I’ve talked to others who tried the therapy route and they didn’t have any connection with the therapist on that first visit and so they stopped. Personally, I’m glad it did work for me. And I hope you have found a therapist that works well with you. Knows when to bring you back to an issue, when to let you coast, when to ask the probing questions.

    Just one more thing, after living with someone for 28 years it takes a long time to shift your speech habit from from us and we to I and me. Even the simple table Grace that we said before each meal.

  18. Andy
    March 16, 2014

    Think you have made a wise choice here Ben. Counselling is not always for everyone but for me has been invaluable.

    Unravelling your thoughts has been mentioned which I think is a great analogy. I have always thought about it as being able to compartmentalise my thoughts and feelings, to be able to store them in the right box. I first spoke to a councillor when I lost my best pal aged 24 and it helped me massively at the time. When my wife died last year i sought some professional help as soon as I could.

    I have some truly great friends and family who I can off load on to any time i want but having some one professionally trained and emotionally unattached to the situation in my experience has helped me so much. It takes big balls to open up your soul to a stranger, it takes bigger ones to tell everyone else that’s what your up to.

    In my own experience a definitive stage of grief is when you become able to turn your own experiences into support and help for others, wether they are suffering bereavement or separating what ever it may be.

    This has happened to me recently when I found myself becoming the supported to the supporter to a dear friend. For me you’ve been smashing that stage for a long time through your blog.

  19. murielle
    May 3, 2014

    It’s exactly how I feel since losing my partner almost 3 years ago. But I haven’t found the “right” therapist for me and I don’t have any support from my family. I understood it all by myself. In losing him, I lost 11 years of my life too – the private jikes, the memories, bits of my personality and so on. I’m not the same person as I was before and no one is ready to accept it, yet.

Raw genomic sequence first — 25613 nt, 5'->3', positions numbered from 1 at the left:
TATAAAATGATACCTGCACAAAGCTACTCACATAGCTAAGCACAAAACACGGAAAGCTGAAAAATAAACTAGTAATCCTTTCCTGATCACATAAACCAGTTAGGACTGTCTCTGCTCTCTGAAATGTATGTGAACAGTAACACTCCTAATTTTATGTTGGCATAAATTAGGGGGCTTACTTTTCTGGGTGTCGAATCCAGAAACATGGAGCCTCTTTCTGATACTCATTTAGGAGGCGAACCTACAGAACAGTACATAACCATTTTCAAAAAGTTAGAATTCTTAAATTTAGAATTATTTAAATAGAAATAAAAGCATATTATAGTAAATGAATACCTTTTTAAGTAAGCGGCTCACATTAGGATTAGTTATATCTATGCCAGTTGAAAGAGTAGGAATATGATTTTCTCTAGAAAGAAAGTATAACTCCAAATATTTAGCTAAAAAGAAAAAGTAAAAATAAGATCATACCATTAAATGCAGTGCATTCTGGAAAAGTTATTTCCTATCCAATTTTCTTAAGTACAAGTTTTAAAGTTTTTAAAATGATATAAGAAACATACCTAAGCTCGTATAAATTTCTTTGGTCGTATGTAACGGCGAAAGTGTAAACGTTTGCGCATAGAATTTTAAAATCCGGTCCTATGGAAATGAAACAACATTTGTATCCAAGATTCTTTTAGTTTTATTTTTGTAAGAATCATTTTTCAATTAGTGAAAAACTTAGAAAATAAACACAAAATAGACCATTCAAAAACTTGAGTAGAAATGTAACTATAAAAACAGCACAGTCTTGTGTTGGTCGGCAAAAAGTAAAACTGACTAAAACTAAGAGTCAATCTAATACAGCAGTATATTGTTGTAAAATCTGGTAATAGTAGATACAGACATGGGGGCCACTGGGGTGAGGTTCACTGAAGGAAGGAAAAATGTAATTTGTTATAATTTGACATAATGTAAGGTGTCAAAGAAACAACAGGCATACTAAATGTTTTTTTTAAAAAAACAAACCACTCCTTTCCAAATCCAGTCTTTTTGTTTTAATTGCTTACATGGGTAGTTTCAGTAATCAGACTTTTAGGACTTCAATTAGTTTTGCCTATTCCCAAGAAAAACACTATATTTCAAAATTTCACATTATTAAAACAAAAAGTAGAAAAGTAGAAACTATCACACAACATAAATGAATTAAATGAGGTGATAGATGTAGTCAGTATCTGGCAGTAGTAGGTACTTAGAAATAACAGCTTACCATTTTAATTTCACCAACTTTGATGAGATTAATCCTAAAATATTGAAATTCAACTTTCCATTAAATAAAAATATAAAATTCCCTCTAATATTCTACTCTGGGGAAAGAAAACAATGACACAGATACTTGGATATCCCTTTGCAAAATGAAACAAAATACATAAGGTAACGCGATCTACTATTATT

Getting sick and tired – literally – of people telling me it’s time I move on and I met someone else…
    Anyway. Good luck to everyone on here going through the same.

  20. Alicia
    May 13, 2014

    I stopped by your blog because grief is such a deep subject and few people chose to explore it thoroughly. I lost my husband 15 years ago and it has been a long journey to where I am today. Thankfully I have been able to move on and start over. I’ve been married for 12 years to my new husband and we have an amazing life together. I became a counselor after I was widowed and now help others with their losses, Unfortunately grief and loss are never discussed enough and that doesn’t help the is inevitable that one day that will include everyone since we cannot go through life without many many losses.

    I want to encourage you and all the others who can live through this, it will never be over, but you will learn to live with it and to live fully again.
    God bless you,

  21. californiawilliam
    November 16, 2014

    Thank you for hosting this site. I lost my wife of some 36 years two days ago and completely understand the “set adrift” feelings, the mental confusion (and fatigue). As you say it’s the “enormity” of the change that teeters you on the brink of the maelstrom.

    If old habits are difficult to break, so are all the “habits” you form with a life partner, the daily events, sharings, and schedules (eat dinner, watch TV together, etc.). Each of these habits naturally remind us of the shared experiences with our deceased spouse which deepens the grief and sense of loss (while seeming to comfort with memory). But I think you have to consciously begin to form new habits to replace the old ones. Or return to some of the personality you were before that relationship.

    Talking about the old relationship may or may not be cathartic. For some people, “moving on” requires an almost total “eclipse”; others may be able to neither forget nor obsess, but “get on with life” somehow (slow and steady). But it cannot seem that any new relationship is some kind of replacement of parts. It has to be contexted as “new” — not a do-over. Just some ramblings, I’m afraid.